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David, Thanks very much for your comments on the difficulty of my context
description. You may have noticed by now that I have tried it. I include
a bit more of the personal experience of my context because I am, in a
sense, lacking in previous demographic type data on the nature of my context.
I mean I know that my context is the larger church as a whole, but I also
feel I need to say more about what the terrain is like when it comes to
putting my particular plow to the field. You may have already seen that
I have begun to look at the Online Magazine (and a corresponding print
version) as my project. But I will not be saying a lot about that yet,
as I understand that the later processes like the synergy paper (although
this is coming up rather quickly) will provide forum for this.
But choosing this avenue will allow focus on a particular task (editing,
writing, promoting) will provide a focused area, with the added benefit
of using my "broad sweep" tendencies to be a resource to me
in gathering pertinent info for the content of the news. IN my context
analysis, in which I have two more "elements" to describe, I
have described the context as one opening up before me, because the major
avenue through which I have had the largest "social" exposure
has been online, and "living" in the midst of the growth of
this phenomenon going on in Ecunet and other places.
Each of the elements I have already described (Information and resources
and Theological Education) and the ones I have left to describe (National
Services and Local BBS's) are not only "pieces" of the CMC scene,
but they are also the "contexts" in which I came into contact
with a large majority of my "audience". In fact, the national
service element I will describe will have a lot of things to say about
the kind sof things Rheingold talks about in "THe Virtual Community".
I think everyone has helped in saying to me "focus, focus",
and I have reponded by thinking more about what I am trying to describe
as my audience/ who needs me/ who are they/ what are they thinking of
efforts like mine kinds of questions, and save more of the "what
I want to accomplish" for later in our process.
Thanks for your encouragement, Gary. I want to reciprocate on that affirmation
as well. I am struck by the similarities we have in our feelings about
the church and its use of technology that ranges from disgust with its
lagging behind to excited, hopeful, energetic bursts of ideas for strtegic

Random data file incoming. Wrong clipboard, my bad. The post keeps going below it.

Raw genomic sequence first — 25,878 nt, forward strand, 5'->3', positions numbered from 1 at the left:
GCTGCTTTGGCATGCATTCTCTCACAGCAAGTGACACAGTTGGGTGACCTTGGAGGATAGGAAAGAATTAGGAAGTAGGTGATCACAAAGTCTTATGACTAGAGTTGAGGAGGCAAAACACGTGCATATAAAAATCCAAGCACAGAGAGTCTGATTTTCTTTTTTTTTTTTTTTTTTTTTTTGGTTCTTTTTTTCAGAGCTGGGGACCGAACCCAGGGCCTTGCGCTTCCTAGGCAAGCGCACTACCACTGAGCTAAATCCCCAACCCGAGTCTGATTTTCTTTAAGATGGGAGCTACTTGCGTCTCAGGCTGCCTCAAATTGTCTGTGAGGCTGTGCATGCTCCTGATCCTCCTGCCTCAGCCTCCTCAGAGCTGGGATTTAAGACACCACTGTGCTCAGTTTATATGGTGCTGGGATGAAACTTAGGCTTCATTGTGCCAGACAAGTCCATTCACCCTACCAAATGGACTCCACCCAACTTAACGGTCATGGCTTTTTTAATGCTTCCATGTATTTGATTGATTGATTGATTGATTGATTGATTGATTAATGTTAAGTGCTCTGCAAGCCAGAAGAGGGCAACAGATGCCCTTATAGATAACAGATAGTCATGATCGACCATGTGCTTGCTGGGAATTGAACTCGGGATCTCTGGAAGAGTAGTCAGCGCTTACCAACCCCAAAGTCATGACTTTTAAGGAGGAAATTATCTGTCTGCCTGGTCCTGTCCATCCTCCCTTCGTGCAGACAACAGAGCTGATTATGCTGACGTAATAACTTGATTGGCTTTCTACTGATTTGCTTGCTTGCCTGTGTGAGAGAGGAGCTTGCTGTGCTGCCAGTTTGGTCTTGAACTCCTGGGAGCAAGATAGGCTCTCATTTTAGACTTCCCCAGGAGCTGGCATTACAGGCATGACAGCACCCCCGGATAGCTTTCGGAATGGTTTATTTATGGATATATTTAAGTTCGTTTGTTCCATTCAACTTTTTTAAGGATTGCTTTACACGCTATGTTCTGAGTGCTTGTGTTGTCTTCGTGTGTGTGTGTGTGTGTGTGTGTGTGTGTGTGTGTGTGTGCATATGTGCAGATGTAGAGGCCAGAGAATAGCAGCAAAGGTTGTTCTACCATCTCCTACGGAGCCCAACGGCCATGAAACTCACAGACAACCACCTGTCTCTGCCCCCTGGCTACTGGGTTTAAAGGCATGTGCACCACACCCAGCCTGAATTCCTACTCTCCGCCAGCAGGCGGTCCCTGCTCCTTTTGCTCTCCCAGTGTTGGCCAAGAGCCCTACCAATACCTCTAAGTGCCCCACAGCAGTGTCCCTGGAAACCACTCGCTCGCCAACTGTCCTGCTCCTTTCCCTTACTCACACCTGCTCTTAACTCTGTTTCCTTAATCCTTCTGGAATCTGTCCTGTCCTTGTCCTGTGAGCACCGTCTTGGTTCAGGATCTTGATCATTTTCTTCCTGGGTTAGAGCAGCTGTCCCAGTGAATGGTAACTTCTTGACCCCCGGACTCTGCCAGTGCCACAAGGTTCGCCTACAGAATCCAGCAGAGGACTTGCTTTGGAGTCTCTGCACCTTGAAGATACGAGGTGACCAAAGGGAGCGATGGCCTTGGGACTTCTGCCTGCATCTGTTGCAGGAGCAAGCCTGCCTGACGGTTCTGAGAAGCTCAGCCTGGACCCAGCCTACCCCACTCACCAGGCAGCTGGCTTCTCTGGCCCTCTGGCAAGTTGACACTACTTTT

Yes , I still do VCR/TV/home theater system installation on a freelance
basis. I am also doing co-op work at a local health insurance company
(a national company's local office , that is: Community Mutual) while
taking a couple of classes in the Computer communications curriculum at
Cincinnati Technical College (Data Communications, part 2----I had pt.1
last fall----and Electronic fundamentals ---- dealing with DC circuitry)
My hope is that the added "technical" experience/coursework
will help church organizations feel more confident in my background, and
give me some more knowledge in the technicalities of setting up networks.
> I have read with a lot of intent your ideas. For the purpose
of > your project-which one of these can you demonstrate and develop,
in > order to keep your focus idea specific?
The newsletter idea seems to be the best choice, for reasons I will
describe (have already at the time of this writing)
As of yet, the Gopher menus are not available via Ecunet, and I would
not reccommend going out "bare" without a good interface (such
as the one I never got to show you in Dayton) But help is coming. I'm
beginning to see more intelligible helps for getting connected. I'm checking
into info about a service that provides very low cost access for unlimited
monthly Internet access. I'll keep you posted.
> The Market is plentiful, but those who understand are
few! How will > you educate yur market to know tht they need you and
your consultation > services?
That IS the problem, and the challenge.
> How do you make this information accessible to the least
Public access sites, even hand-me downs are sufficient for online communications
of some kinds. But this is a crucial question for the promoters of "Virtual
Thanks for the questions. I've read your other note, and will be abck
online to answer some of these ASAP.